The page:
Trade-linked aid to Pakistan tops Europe talks
Brussels: European Union can provide business assistance to help Pakistan combat the devastation of flooding and the fear of extremism is growing at the EU summit next week, diplomatic sources said Saturday.
Hosting a two-day informal parley of foreign ministers from the 27-nation bloc, EU diplomatic supremo Catherine Ashton said Pakistan needed wide support —ranging through aid, institution-building, anti-terror assistance, reconstruction and trade.
“Everyone agrees we have to think comprehensively,” Ashton said.
“If we want to stabilise Pakistan, so that it doesn’t degenerate into extremism and fundamentalism, we have to address the economic consequences of this natural catastrophe,” said German Foreign Minister Guido Westerwelle.
After the floods turned some 21 million lives upside down and left 1,760 dead, Ashton suggested special exemptions from trade tariffs.
“It is in the vital strategic interest of the European Union to help Pakistan in the longterm with trade,” said British Foreign Secretary William Hague as the talks wound down.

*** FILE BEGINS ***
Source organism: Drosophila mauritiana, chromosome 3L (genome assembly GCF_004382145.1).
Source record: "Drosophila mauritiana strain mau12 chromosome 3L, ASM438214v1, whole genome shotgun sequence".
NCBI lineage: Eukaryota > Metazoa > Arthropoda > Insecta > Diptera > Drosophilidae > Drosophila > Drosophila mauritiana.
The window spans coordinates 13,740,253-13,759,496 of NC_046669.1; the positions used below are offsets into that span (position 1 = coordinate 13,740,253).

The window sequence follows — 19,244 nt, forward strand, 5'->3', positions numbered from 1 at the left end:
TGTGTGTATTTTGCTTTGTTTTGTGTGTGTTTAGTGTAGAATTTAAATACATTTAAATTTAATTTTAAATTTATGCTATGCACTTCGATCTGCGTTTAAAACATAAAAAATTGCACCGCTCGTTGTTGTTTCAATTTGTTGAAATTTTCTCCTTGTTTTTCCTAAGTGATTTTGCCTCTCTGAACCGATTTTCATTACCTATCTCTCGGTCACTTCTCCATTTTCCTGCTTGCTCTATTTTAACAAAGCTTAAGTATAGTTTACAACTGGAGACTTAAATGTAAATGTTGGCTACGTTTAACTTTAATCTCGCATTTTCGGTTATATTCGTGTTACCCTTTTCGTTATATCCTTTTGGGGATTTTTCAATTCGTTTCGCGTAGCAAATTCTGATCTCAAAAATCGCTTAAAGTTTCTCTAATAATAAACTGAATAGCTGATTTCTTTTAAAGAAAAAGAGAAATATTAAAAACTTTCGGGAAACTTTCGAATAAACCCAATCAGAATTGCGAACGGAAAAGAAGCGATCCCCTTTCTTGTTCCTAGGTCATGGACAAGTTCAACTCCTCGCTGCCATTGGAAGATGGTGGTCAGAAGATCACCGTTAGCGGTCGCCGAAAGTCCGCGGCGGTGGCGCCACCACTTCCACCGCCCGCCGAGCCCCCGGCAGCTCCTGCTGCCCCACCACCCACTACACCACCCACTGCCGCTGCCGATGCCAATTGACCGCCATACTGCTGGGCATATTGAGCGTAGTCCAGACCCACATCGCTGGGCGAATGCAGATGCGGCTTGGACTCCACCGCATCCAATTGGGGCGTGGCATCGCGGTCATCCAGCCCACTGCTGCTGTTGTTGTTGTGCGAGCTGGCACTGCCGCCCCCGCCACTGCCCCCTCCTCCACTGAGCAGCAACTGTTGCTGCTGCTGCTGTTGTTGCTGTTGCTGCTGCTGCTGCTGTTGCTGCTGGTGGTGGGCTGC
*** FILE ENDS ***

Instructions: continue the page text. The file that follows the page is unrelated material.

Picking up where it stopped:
“I hope there will be agreement on it” at the September 16 summit, he added.
“There has been really strong support from the foreign ministers for some decisive action to be taken.”
EU leaders will have three options to ease Pakistani goods into Europe —offering duty-free access on some goods, deciding a unilateral waiver with WTO agreement, or lowering Most Favoured Nation tariff on some products.
Most EU nations favoured a waiver for a limited list of products, diplomatic sources said.
The European Commission, which polices EU trade matters, asked ministers to consider ditching tariff barriers on 13 types of textile product, in an effort to kick-start an economic fightback.
“We cannot stand on the sidelines,” said Belgian Foreign Minister Steven Vanackere, after the issue of “how we’ll do it” was passed up from trade to foreign ministers.
The idea of preferential treatment caused consternation within the industry. A European association of textile producers (Euratex) articulated fierce resistance.
Euratex told EU trade commissioner Karel De Gucht last week that the “Pakistani government is (repeatedly) using all sorts of excuses to demand free access to the EU market,” citing the “fight against terrorism, economic crisis and now the floods”.
It said Pakistan is “already a major world player” on a par with India or China, and warned that unilateral EU moves “will certainly be attacked” in the WTO and could “seriously jeopardise” negotiations on a free-trade deal with New Delhi.
According to an EU source, though, the list of product areas qualifying for exemptions was drawn up with likely objections in mind, and aimed at providing some 25 million euros of annual benefits to Pakistan.